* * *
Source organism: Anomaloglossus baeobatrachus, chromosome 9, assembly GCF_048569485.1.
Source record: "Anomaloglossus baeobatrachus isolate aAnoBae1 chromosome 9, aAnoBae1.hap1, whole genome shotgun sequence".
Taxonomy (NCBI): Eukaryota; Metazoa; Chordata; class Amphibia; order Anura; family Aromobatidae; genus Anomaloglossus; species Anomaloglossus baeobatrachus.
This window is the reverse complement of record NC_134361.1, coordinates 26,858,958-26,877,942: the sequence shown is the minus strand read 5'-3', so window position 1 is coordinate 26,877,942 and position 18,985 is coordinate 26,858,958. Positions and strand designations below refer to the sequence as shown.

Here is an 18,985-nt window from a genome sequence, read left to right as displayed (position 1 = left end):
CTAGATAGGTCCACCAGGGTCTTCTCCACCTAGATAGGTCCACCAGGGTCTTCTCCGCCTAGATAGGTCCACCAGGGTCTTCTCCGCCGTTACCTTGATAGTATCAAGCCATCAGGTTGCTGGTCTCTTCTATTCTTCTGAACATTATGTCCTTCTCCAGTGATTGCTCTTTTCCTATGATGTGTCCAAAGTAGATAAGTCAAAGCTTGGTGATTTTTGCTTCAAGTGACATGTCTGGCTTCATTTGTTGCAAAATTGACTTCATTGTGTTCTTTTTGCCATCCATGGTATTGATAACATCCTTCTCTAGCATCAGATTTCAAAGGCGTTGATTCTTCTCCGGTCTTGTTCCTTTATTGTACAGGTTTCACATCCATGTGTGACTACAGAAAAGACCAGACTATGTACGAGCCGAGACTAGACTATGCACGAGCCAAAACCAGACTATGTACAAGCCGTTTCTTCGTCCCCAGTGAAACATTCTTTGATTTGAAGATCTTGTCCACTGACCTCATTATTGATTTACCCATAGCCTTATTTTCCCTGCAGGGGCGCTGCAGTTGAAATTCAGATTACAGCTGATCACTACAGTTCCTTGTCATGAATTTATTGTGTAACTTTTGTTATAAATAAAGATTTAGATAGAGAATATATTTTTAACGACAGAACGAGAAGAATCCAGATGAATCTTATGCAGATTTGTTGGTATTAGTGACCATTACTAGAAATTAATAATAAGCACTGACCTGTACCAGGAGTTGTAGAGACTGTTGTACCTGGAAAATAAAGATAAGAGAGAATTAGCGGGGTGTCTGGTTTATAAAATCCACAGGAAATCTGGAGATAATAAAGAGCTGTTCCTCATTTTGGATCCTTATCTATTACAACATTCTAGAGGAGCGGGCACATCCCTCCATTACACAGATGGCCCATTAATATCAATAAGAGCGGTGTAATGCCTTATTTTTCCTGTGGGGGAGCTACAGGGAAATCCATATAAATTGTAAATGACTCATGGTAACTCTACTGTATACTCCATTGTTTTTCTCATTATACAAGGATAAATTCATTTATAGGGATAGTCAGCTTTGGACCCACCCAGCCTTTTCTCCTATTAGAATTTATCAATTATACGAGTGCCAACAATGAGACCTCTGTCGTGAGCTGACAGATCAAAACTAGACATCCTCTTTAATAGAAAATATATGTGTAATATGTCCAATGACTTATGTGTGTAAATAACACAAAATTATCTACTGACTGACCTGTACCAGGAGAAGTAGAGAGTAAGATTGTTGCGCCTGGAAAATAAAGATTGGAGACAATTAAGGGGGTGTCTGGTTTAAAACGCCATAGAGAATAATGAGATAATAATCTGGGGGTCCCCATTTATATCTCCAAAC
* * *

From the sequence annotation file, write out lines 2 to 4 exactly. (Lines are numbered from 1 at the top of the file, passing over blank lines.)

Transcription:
Source record: "Anomaloglossus baeobatrachus isolate aAnoBae1 chromosome 9, aAnoBae1.hap1, whole genome shotgun sequence".
Taxonomy (NCBI): Eukaryota; Metazoa; Chordata; class Amphibia; order Anura; family Aromobatidae; genus Anomaloglossus; species Anomaloglossus baeobatrachus.
This window is the reverse complement of record NC_134361.1, coordinates 26,858,958-26,877,942: the sequence shown is the minus strand read 5'-3', so window position 1 is coordinate 26,877,942 and position 18,985 is coordinate 26,858,958. Positions and strand designations below refer to the sequence as shown.